Message from the Editor-in-Chief
How We Became “Unethical”
Modern policies are often based on long-standing and sometimes archaic points of view or funding practices. For example, in audiology, many of the services currently provided are based on how these services were paid for in the past. It was not unusual to find an audiology practice specializing in one area simply because it received adequate remuneration, and at the same time, other practice areas of audiology were not as prevalent, based on its historical lack of funding. Aural rehabilitation, for example, comes to mind.
And many regulatory, and in some cases, non-regulatory policies led to restrictions in practice. When I first began in this field, it was the policy of both the ASHA and its Canadian sister, CSHA – the Canadian Speech and Hearing Association, now SAC, that audiologists should not dispense hearing aids at the risk of losing their certification (in the case of ASHA) or membership (in the case of CSHA). Neither these organizations nor their successors had regulatory powers despite some states requiring an “eligibility” to be a member of ASHA, and some Canadian institutions requiring CSHA membership. At least in Canada, this has changed to requiring registration with provincial regulatory bodies in most provinces, and the policies regarding the scope of practice have thankfully kept up with the times.
Our cover feature article entitled “How I became unethical” has been written by a delightful man Jim Curran, who I had plenty of contact with in the 1980s. From his article:
“Most university audiology programs in the early years had relatively few or no faculty members with expertise in technical, calibration or acoustic matters, much less in hearing aid selection and fitting. Speechreading and auditory training techniques were felt to be of more value in hearing rehabilitation than amplification. For a professor, teaching hearing aid classes became the least desirable assignment; the practicum was often left in the hands of graduate assistants, and few students selected amplification as their major field of interest.”
Jim worked for a hearing aid manufacturer and provided technical input to the development of an entire generation of hearing aids and traveled the world teaching audiologists what they perhaps should have learned in school about amplification. For this, he was initially ridiculed and later thanked.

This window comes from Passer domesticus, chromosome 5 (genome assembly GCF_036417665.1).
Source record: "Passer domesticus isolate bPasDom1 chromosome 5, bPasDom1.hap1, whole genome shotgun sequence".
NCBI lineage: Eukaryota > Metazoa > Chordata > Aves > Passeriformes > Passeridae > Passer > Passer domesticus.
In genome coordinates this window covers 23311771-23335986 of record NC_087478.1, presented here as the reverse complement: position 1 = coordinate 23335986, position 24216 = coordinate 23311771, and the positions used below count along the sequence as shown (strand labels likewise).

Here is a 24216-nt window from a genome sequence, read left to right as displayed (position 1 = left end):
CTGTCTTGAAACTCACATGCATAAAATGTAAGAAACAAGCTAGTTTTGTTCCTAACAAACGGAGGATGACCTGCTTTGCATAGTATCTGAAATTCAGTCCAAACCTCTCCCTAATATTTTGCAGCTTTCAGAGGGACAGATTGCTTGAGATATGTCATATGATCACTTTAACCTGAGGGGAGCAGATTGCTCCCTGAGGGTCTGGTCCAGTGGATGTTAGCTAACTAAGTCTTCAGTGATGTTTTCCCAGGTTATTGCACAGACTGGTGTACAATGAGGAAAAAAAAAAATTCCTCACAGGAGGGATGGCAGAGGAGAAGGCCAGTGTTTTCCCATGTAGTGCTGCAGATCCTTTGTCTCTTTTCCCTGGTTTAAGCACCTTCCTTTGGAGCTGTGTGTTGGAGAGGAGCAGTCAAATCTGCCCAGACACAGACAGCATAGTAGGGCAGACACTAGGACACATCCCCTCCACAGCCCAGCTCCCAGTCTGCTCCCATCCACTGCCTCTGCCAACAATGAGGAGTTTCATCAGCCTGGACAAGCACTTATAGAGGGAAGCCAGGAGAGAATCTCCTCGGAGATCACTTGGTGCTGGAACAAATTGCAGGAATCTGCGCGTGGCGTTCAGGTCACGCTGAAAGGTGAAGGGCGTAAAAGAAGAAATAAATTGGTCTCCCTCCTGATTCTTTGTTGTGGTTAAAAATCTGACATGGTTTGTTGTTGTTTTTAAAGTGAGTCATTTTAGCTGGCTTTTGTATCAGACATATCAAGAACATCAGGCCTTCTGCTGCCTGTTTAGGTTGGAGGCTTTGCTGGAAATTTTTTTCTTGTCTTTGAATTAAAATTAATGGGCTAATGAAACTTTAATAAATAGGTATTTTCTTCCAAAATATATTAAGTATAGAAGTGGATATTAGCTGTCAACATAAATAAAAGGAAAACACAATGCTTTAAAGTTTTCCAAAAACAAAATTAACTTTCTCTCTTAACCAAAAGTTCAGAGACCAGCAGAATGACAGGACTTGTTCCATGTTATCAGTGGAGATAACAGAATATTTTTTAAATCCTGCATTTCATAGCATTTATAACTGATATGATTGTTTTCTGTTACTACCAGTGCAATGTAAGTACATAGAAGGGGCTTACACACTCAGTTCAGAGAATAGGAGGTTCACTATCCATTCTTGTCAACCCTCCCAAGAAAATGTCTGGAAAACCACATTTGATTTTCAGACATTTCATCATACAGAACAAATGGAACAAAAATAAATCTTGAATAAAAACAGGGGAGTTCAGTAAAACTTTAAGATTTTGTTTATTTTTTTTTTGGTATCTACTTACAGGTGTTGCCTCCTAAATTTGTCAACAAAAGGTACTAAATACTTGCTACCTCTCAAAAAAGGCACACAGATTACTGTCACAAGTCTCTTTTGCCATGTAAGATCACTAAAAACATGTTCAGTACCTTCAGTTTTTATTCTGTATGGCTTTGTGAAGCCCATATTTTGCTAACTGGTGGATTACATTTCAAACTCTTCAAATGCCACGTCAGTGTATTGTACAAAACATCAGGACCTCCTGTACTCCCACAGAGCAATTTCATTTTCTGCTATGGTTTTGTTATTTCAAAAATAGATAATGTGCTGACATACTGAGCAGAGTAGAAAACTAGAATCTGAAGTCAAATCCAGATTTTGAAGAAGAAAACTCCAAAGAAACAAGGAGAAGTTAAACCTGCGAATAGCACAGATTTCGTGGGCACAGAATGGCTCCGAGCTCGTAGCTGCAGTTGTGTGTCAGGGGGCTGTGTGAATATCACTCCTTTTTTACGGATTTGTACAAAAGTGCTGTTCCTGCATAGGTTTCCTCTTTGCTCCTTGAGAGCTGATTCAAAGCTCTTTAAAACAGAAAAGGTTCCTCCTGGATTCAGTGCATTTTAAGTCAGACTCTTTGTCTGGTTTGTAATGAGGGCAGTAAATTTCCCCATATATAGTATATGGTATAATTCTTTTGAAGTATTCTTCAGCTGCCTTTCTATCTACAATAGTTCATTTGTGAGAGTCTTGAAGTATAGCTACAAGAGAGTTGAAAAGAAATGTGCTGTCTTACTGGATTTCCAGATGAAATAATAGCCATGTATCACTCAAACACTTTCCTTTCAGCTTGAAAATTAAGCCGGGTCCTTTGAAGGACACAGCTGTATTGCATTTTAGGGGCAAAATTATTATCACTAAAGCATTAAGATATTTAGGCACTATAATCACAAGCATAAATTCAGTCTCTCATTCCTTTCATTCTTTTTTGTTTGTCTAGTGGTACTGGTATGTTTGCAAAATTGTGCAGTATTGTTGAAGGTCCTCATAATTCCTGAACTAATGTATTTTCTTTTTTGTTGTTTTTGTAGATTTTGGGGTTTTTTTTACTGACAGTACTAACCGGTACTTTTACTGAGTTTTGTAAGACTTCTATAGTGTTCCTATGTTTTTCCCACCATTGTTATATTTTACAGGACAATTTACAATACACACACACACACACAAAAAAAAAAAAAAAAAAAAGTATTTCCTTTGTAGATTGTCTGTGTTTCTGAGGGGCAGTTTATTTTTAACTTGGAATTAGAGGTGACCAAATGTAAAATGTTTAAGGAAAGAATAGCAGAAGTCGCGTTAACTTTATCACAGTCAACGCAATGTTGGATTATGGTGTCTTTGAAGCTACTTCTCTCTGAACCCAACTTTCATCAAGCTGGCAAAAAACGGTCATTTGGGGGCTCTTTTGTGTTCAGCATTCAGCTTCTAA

Another article is reprinted here that appeared originally in 1994 about the state of affairs from 25 years before that, by Marjorie Skafte. Marjorie was the editor of Hearing Instruments, and later the first editor of Hearing Review. This was sent to us courtesy of Marjorie’s protégé and current editor of Hearing Review, Karl Strom. The title says it all: “Dispensing audiologists — they once walked a lonely road.” They were labelled as “unethical” audiologists and became the pioneers of the field of dispensing audiology.
As part of the 1993 American Auditory Society meeting, the Carhart Lecture was delivered by Earl Harford (among other things, the father of the CROS hearing aid), where a link was argued between dispensing hearing aids and the independence of audiology from merely being an employee. Dispensing hearing aids provided the financial basis and security for audiologists to be able to function in their own facilities and to expand those aspects of audiology that were of interest to them, regardless of the financial remuneration (or lack there-of) of certain non centre-of-the-road elements of audiology that are now considered to be within our scope of practice. It would be safe to say that without policy changes that initially acted as a prohibition against hearing aid dispensing, audiology would not be the independent profession we have today.
We also have other articles from the distant past, but enough about that… just read this issue of a “blast from the past” in CanadianAudiologist.ca!
I wish you all a pleasant and healthy holiday season.
Marshall Chasin, AuD.,
Doctor of Audiology
Editor in Chief